There are too many new sad stories every day. Shootings and terrorism and cancer and what the fuck is happening to our world? “Are we on the brink of a revolution?” my husband said the other day and I didn’t answer him because I didn’t want to go there in my head. I try to stay local, stay present, stay in the now, but these tragedies creep into my life through the cracks; I cannot live with a blindfold and noise-blocking headphones.

Some people lead with their problems while others prefer to focus on their blessings. There are psychological explanations behind both characteristics and I’m not judging either, just making observations. I love to find typos in signs and menus; I love to walk into a hotel room and think about all the ways they could have designed it better (I’m not an interior decorator or anything, I just think I know better). In fact, I am by default more likely to see something wrong with something before I see how great it can be. Whether I inherited this trait through genetics or imitation from my parents is up for debate, but I have diligently tried to reconstruct the way I view a situation.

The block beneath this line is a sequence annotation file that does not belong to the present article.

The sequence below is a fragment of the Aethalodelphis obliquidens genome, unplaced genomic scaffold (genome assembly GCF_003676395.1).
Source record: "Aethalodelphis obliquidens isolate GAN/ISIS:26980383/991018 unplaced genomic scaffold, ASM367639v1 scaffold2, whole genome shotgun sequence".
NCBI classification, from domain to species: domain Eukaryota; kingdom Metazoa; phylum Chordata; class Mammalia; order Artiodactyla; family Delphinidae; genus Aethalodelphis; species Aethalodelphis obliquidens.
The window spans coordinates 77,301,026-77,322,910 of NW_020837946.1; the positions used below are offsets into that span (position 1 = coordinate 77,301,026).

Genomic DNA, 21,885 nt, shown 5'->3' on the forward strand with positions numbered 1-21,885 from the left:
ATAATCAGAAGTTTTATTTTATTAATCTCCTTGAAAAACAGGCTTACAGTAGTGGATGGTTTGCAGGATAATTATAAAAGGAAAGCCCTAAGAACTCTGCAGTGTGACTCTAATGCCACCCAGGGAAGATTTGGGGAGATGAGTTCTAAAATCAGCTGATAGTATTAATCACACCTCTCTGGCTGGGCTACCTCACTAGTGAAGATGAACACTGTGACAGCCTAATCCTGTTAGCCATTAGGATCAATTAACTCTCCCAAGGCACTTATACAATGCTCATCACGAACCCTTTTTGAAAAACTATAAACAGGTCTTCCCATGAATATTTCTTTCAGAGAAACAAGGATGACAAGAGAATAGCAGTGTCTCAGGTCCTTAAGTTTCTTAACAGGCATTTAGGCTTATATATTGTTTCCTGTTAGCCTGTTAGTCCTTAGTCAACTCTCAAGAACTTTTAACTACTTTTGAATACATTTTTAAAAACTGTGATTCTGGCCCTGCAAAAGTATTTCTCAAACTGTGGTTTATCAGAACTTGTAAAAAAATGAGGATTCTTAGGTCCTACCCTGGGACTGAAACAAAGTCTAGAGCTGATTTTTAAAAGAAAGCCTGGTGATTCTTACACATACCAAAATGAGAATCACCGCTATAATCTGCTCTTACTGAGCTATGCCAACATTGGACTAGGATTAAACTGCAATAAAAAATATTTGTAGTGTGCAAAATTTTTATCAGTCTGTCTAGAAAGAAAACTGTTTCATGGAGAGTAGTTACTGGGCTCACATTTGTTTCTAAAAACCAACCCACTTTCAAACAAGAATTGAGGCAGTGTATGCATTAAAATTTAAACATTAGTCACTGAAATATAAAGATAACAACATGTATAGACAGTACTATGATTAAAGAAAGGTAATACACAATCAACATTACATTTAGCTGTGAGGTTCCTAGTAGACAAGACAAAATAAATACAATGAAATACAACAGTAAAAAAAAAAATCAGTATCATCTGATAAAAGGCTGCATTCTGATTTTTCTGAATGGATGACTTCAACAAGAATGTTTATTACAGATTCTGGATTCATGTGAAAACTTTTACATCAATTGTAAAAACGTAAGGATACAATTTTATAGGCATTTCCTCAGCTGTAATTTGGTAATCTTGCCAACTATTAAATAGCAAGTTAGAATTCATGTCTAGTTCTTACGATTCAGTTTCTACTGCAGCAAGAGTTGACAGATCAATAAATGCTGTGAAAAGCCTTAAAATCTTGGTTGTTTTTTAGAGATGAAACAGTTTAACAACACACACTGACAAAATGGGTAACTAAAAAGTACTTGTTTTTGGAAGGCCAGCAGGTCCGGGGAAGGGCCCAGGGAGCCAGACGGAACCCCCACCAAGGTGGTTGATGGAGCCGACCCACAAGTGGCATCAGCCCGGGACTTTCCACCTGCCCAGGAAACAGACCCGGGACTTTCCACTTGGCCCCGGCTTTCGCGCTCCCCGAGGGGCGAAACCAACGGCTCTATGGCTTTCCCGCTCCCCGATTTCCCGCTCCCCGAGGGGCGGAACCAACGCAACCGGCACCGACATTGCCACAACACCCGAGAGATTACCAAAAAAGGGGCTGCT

I do my best to focus on the positive, at least when it comes to my life – and to the broadcast of its stories. I have written about my alcoholic mother and my infidelious father. I’ve recounted stories of my divorce and getting fired (twice). In one year, I had thyroid surgery, broke my foot, got audited, had someone fall on me and break my knee, and got fired. (I got me some stories that year!) Instead of wallowing in a “woe is me” circular thought process, I try to find the reason for things – or at the very least, learn from the experiences. I understand you have to jump over hurdles to get where I am: Happy (at least right now) and Grateful (always).

With the over saturation of catastrophic stories, I feel a sense of guilt sharing good news. But that’s bullshit, right? Both of my children were precocious, intelligent, early readers and talkers and yet whenever they reached a milestone ahead of standard prediction, I kept those announcements secret, sharing them only with immediate family. I would certainly never share the news with a friend who had a child of the same age. I’m not sure how or why our culture has evolved into one so predominantly competitive, but that’s where we are. Ideally, one person’s successes would cause another’s inspiration, not insecurity.